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Church Life Today
33 minutes | Oct 3, 2021
Forming Catholics for the Medical Professions, with Dr. Maggie Skoch Musso
A good number of the students I have taught in theology courses at Notre Dame have gone on to medical school. Many of these students feel called to the practice of medicine, and would even speak of their professional pursuits as a vocation. But I often hear from the graduates a grave sense of disappointment in what they encounter in medical school. These are the kind of people who are most committed to their Catholic faith and to seeking out a Catholic approach to healthcare and the understanding of the human person and their own role as healers, They learn a lot in med school and they are prepared well for the technical practice of medicine, but they feel like their way of seeing the world and other human beings is often under strain in the course of their studies. We might think this is the inevitable result at public, secular medical schools, but it turns out that many students who attend the few Catholic medical schools tend to feel similarly. Which leads us to this question: How ought we form young Catholics––as Catholics––for the healthcare professions?The students have become the teachers in this regard, and today one of my former students is my guest to talk about her own vocation as a doctor and how to form Catholics for healthcare. Dr. Maggie Skoch Musso is a psychiatry resident at Case Western Reserve University/University Hospitals Cleveland Medical Center. She completed her MD and a concurrent MA in Bioethics at the Loyola Stritch School of Medicine in Chicago, and she is a 2016 graduate of the University of Notre Dame, where she studied Theology. While at Notre Dame, Maggie served as the president of the Notre Dame chapter of NAMI––the National Alliance on Mental Illness––and for her work and advocacy on behalf of those suffering with mental illness, Maggie has received numerous awards at both her alma mater and through national organizations.
32 minutes | Sep 26, 2021
Media, Polarization, and the Gospel, with Deacon Matthew Kuna
What happens online does not stay online. The borders between the digital world andthe flesh and blood world have become rather porous. The ways we think, speak,and act in the digital environment bears meaning for how we think, speak, andact offline, and vice versa, at least to some extent. When we search around inmedia for Catholic voices, or for how Catholics engage with each other in thedigital space, what we find is conduct that is often far from charitable, andcontent that leads more readily to polarization than communion. What is theimpact, then, of digital media and the ways of being that are fashioned indigital space on concrete Catholic communities, like the parish?My guest today is paying close attention to these phenomena and workingto help develop ways and habits of communicating that are more conducive to theGospel. Deacon Matthew Kuna is a transitional deacon in the Diocese ofAllentown, who is finishing up his study and formation for the priesthood atSt. Charles Borromeo Seminary in Philadelphia. He is also a member of theinaugural cohort in the McGrath Institute for Church Life’s ChurchCommunications Ecology Program, where pastors, lay ministers, and educators arecalled to respond to the myriad pastoral challenges raised by life in thedigital age. He joins me to talk about the ways in which our environments shapeus––especially the digital environment––and how we might create betterconditions for disciples to be formed for healthy, responsible, and discerningengagement in our increasingly digital world.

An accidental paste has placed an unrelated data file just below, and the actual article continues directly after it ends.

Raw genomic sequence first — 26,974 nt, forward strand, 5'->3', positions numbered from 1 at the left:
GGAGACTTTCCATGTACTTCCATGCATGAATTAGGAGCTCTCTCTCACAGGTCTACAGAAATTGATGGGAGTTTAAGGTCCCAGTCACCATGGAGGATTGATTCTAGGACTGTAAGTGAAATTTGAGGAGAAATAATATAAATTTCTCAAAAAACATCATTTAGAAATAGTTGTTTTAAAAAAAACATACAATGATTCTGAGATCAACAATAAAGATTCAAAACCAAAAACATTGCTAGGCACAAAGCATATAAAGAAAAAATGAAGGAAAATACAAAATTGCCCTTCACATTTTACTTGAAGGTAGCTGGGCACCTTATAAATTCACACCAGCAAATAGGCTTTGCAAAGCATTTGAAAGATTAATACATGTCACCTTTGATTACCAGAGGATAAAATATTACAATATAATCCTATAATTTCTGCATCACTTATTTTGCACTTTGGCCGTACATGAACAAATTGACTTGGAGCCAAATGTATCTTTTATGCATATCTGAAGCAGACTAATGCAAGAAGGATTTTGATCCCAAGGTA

36 minutes | Sep 5, 2021
Bring back the imprecatory psalms, with Timothy Troutner
“O God, smash the teeth in their mouths!”“Make their eyes so dim they cannot see.”“May his children be fatherless, his wife, a widow.”Who prays like that? Well, we do: Christians. Those petitions––those curses––that I justrecited come from Psalm 58, Psalm 69, and Psalm 109. But we don’t hear themvery often: not in the public liturgy as at Mass, not in the liturgy of thehours that we might pray alone. What is being lost by not praying things likethat, in just those words: the words of Scripture––the Psalms?These are examples of the imprecatory psalms. My guest today says we need to bring backthese psalms into the regular of the Church. He wrote an essay for our ChurchLife Journal with the very direct title, “Bring Back the Imprecatory Psalms.”This is the voice of Christ himself, who in praying the psalms took on eventhese cries, which the abused and oppressed offer up to God against theirvictimizers and the wicked.Timothy Troutner is a doctoral candidate in systematic theology at Notre Dame, where hefocuses on the doctrine of creation and the place of language. He is here totalk about this call to bring back the imprecatory psalms, especially now inthe wake of scandals in the Church and the seeming prosperity of the wicked atthe expense of the lowly across the world today.